It's been quite a hectic few months since the Hamdan decision, between giving well over 100 talks to law schools, policymakers, think tanks, international bodies, etc., teaching a very fun group of constitutional law students, and trying to write.
The editors of the Harvard Law Review recently asked me to do the case comment to their November Supreme Court issue, and it is now out. You can access the full text at this link: The Supreme Court, 2005 Term, Comment: Hamdan v. Rumsfeld: The Legal Academy Goes to Practice. The piece is an attempt to think about the case and what it says for the divide between theory and practice, ranging from Amos Tversky-like framing effects to Ian Ayres'-style penalty default rules. I just presented it to the Harvard community yesterday, and am deeply appreciative for all the support the school's faculty and students have given me over the years. (One thing I wish the Crimson story wrote about was how much Professor David Shapiro and a group of three Harvard students contributed to the case on the federal jurisdiction issues, but so be it.)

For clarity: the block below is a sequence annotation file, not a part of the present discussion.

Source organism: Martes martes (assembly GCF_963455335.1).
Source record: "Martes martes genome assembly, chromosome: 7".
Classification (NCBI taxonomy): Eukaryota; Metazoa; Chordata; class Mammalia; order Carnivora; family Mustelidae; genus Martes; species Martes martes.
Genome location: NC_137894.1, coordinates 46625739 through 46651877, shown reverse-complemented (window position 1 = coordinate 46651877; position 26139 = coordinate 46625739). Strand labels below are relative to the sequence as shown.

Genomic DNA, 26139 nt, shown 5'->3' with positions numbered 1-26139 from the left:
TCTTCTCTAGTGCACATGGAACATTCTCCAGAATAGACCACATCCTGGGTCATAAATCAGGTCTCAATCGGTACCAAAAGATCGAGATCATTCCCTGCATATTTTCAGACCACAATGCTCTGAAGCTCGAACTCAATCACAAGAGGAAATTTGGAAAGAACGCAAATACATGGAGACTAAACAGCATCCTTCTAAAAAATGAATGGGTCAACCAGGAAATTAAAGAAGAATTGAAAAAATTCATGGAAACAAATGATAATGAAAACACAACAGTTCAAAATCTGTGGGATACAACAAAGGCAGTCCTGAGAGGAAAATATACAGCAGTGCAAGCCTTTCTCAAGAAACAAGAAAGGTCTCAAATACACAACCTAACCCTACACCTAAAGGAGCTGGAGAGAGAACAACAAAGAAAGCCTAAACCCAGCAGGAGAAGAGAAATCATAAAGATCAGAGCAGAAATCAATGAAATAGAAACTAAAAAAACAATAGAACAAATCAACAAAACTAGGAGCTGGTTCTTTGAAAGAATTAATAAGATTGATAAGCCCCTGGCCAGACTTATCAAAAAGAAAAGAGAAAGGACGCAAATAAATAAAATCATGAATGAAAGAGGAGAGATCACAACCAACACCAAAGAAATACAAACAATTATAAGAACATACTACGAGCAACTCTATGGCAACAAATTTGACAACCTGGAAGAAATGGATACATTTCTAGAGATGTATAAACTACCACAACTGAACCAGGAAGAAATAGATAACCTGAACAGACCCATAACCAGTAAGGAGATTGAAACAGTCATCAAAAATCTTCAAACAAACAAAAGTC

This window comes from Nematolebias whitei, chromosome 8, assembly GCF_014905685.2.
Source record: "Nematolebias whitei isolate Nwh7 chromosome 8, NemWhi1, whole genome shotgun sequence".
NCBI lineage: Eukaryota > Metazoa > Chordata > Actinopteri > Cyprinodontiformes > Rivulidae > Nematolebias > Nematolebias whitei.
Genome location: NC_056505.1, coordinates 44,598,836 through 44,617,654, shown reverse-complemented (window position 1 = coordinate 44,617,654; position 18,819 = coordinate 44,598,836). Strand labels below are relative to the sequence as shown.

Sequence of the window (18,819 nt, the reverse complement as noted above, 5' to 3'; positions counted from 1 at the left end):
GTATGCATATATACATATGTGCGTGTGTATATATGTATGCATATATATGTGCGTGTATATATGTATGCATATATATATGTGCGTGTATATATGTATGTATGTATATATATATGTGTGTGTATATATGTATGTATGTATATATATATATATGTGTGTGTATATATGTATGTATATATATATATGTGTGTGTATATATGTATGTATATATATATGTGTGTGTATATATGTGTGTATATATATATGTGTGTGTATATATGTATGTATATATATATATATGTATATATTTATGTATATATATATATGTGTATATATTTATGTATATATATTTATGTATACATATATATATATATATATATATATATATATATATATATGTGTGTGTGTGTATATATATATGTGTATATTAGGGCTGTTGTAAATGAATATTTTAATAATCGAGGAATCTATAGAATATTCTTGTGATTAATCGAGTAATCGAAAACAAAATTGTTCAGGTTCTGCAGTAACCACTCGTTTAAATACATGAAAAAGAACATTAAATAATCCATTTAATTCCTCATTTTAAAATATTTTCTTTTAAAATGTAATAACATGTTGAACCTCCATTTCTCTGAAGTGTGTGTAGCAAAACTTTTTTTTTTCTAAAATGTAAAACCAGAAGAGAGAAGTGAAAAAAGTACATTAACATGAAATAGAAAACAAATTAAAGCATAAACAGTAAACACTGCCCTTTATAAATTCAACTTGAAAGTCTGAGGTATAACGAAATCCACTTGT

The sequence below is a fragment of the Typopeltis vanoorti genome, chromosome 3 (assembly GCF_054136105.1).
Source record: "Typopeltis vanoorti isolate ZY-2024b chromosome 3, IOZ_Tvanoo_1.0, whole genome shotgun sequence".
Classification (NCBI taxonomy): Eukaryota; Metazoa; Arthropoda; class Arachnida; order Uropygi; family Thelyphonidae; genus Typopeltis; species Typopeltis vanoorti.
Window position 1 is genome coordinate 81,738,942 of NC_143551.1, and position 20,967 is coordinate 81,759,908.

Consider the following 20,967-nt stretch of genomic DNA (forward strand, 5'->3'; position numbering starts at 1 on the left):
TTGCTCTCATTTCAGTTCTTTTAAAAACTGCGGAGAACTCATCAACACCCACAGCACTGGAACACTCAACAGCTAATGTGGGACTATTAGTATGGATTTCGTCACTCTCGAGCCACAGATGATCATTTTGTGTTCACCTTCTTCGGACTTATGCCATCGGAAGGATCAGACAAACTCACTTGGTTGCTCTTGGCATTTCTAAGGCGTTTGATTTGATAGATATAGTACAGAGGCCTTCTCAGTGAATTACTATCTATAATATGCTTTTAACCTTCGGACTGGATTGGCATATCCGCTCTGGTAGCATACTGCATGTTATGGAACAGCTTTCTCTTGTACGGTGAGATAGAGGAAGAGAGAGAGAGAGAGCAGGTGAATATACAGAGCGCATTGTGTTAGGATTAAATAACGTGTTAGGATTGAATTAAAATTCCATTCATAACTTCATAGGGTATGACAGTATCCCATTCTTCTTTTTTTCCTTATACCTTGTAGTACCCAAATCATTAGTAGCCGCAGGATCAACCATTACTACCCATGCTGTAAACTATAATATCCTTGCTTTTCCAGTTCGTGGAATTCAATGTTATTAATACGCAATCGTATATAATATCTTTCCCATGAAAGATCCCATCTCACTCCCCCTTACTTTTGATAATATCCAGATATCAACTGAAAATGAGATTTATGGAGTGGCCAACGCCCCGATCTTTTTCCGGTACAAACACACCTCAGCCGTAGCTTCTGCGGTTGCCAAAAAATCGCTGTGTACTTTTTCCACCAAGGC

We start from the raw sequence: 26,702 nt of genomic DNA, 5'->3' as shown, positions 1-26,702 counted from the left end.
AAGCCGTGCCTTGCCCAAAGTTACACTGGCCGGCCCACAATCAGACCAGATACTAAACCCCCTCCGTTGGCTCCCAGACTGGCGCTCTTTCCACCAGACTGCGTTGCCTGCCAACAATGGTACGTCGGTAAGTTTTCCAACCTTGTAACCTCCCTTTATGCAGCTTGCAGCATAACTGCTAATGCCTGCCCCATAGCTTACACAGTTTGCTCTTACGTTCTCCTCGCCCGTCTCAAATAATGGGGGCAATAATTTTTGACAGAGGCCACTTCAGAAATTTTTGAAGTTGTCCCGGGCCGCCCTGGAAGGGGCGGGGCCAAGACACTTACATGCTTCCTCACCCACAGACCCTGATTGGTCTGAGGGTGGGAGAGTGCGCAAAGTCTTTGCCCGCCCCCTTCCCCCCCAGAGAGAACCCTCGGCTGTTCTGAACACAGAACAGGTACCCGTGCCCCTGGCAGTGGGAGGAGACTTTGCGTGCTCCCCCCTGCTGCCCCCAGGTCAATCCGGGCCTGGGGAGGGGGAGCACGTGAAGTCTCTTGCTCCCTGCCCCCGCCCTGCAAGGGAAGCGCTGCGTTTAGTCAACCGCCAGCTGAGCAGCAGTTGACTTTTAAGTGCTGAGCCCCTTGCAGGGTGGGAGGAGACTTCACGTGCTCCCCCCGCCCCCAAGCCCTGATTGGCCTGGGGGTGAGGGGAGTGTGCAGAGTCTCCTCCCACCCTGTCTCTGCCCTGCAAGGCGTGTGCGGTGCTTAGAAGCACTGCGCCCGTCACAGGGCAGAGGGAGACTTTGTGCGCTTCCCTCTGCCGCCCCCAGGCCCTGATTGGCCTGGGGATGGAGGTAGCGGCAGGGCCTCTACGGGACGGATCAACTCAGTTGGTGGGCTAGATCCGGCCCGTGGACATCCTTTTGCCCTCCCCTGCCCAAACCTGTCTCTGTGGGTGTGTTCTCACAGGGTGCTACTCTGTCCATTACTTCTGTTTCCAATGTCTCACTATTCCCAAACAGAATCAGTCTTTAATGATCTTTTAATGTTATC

With Derek Jinks, I've also been writing an article for Yale Law Journal that argues that the President should not receive Chevron-style deference in certain international affairs decisions for structural, doctrinal, and practical reasons. It is part of a debate we are having with Cass Sunstein and Eric Posner. We have just posted a draft of our paper, Disregarding Foreign Affairs Law, on SSRN, available here.
My piece for the Yale Law Journal symposium on executive power is now out as well. Internal Separation of Powers: Checking Today's Most Dangerous Branch from Within. [A short pocket part version is here]. I argue that we should start developing a model of separation of powers internal to the executive branch, instead of relying on courts and congress. Part of the task is to begin resuscitating a dirty-word in American politics, bureaucracy, and to think about how to create friction among overlapping agencies and develop a better civil service.
Finally, developments continue in the Hamdan case itself. Our remand brief was just filed on Friday, and is available here.
Happy Thanksgiving to all of you.